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Nantes, France

After knee and hip surgery, lower limb blocks impair deambulation due to a decrease in quadriceps muscle strength (femoral nerve block) or gluteal, hamstring and leg muscles strength (sciatic nerve block). The risk of fall is close to 1% after hip and knee surgery. The role of continuous femoral block is still debated. The risk of fall must be prevented by a careful evaluation of walking and muscle strength and by a material support combined with the help of health care providers. © 2014 Elsevier Masson SAS. Source


Colchen A.,Unite dendoscopie | Fischler M.,Service dAnesthesie
Revue de Pneumologie Clinique | Year: 2011

An emergency interventional endoscopic procedure is often the only way to overcome an asphyxic or pre-asphyxic situation. From November 1978 to June 2010 we performed 9950 interventional endoscopies among which 20% were performed in an emergency context. To obtain a homogeneous study group, we reviewed the last four years. 344 interventional emergency endoscopies were done for the following indications: cancers (n=240, 70%), iatrogenic stenosis (n=63, 18%), foreign bodies (n=29, 8.5%), hemoptysis (12, 3.5%). The same technique was used in all cases: operating room, general anesthesia, rigid bronchoscope, laser, cryotherapy. Outcome was favorable in 85% of cancers and 100% in all other indications. Apart from clear-cut cases, it remains difficult to define the true emergency. Whatever the definition retained, a well-trained anesthetic and endoscopic team is crucial for proper intervention in these potentially life-threatening situations. © 2011 Elsevier Masson SAS. Source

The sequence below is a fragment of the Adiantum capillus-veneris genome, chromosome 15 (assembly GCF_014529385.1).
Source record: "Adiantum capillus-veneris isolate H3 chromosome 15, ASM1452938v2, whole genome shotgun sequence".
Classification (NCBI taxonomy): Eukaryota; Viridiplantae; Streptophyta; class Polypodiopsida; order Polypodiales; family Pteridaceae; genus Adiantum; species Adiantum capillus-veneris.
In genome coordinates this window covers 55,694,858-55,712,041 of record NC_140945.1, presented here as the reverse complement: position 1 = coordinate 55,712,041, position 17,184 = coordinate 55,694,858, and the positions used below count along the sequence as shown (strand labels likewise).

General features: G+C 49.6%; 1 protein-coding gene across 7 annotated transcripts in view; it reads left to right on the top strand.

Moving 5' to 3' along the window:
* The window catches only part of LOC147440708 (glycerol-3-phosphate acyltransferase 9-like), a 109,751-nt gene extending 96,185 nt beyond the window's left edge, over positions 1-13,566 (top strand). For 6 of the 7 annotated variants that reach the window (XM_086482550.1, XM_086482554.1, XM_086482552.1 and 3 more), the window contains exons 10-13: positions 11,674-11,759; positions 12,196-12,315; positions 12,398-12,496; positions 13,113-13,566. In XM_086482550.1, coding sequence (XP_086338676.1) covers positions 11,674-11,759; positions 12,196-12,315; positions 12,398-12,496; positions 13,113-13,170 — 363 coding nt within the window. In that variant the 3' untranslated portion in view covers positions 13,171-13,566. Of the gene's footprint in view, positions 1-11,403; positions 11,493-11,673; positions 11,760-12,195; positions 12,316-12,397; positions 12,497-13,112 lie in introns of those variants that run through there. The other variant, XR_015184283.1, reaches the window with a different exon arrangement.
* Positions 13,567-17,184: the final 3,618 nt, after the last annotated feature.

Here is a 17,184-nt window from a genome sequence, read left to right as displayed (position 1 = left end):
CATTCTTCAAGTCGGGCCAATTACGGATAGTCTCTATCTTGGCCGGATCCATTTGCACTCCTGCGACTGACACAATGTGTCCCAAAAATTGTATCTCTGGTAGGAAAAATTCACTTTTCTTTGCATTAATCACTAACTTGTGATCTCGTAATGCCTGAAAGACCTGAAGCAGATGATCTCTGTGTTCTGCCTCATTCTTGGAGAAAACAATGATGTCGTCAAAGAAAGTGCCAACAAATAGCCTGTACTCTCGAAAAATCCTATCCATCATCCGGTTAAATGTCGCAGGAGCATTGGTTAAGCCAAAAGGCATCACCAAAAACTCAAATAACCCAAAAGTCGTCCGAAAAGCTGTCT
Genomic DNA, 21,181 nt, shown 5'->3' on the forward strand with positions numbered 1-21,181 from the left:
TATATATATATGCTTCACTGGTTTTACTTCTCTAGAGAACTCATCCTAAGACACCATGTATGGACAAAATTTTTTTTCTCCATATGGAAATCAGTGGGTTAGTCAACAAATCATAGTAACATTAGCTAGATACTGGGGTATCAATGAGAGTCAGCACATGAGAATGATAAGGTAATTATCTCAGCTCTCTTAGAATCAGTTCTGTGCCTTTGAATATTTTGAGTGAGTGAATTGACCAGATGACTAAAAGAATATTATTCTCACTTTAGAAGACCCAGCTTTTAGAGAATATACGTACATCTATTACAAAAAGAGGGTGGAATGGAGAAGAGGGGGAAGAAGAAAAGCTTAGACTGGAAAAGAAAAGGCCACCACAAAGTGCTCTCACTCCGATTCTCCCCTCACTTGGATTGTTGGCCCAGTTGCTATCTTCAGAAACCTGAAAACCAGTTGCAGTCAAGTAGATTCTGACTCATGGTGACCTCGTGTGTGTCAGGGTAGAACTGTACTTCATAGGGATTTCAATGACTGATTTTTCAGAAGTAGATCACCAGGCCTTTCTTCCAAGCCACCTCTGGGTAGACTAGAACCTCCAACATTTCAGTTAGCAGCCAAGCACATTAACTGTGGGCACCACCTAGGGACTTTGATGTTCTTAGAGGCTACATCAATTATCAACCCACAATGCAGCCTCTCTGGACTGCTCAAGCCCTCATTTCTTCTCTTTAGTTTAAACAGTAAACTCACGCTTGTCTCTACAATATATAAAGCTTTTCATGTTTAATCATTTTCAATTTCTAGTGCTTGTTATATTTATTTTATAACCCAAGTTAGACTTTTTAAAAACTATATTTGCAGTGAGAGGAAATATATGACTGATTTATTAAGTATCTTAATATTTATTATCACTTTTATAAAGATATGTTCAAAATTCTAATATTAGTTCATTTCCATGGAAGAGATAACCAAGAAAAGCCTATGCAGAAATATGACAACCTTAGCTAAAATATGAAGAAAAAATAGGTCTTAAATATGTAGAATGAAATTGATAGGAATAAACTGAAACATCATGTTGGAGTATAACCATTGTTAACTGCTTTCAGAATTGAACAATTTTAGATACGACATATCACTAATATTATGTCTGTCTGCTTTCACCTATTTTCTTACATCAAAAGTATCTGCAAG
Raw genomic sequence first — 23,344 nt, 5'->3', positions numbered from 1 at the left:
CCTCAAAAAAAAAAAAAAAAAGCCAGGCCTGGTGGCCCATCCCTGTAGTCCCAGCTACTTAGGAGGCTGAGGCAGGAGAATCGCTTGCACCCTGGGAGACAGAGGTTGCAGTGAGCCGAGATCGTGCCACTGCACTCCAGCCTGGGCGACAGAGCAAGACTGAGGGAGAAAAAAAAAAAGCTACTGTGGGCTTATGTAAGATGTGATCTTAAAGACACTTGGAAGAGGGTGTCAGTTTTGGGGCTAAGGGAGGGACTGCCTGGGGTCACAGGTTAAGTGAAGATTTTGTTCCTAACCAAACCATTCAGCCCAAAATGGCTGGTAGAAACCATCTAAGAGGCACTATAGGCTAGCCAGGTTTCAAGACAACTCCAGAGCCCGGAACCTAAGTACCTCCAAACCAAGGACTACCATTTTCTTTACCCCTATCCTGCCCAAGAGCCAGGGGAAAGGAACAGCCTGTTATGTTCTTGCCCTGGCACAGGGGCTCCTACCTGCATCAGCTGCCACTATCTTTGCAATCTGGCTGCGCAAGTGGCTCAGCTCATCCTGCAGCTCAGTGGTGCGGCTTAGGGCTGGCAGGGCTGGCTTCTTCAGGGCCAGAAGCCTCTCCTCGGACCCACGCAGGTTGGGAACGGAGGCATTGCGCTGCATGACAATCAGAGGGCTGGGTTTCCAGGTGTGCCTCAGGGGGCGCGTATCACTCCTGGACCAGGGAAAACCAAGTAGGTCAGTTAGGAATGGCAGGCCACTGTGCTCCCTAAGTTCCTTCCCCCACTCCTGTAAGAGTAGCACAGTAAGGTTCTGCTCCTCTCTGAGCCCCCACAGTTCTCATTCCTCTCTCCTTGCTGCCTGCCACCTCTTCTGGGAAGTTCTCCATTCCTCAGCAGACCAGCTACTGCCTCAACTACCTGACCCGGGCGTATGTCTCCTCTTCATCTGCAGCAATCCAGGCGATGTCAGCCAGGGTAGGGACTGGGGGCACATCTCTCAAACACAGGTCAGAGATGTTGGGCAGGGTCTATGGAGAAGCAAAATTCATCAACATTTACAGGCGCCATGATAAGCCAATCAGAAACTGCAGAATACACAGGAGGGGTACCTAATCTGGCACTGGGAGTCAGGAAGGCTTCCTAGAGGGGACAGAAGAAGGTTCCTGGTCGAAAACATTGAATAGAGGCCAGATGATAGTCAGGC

Alfonsi P.,Service Anesthesie Reanimation | Slim K.,Estaing University Hospital Center | Chauvin M.,Service Anesthesie Reanimation | Mariani P.,University Pierre and Marie Curie | And 2 more authors.
Journal of visceral surgery | Year: 2014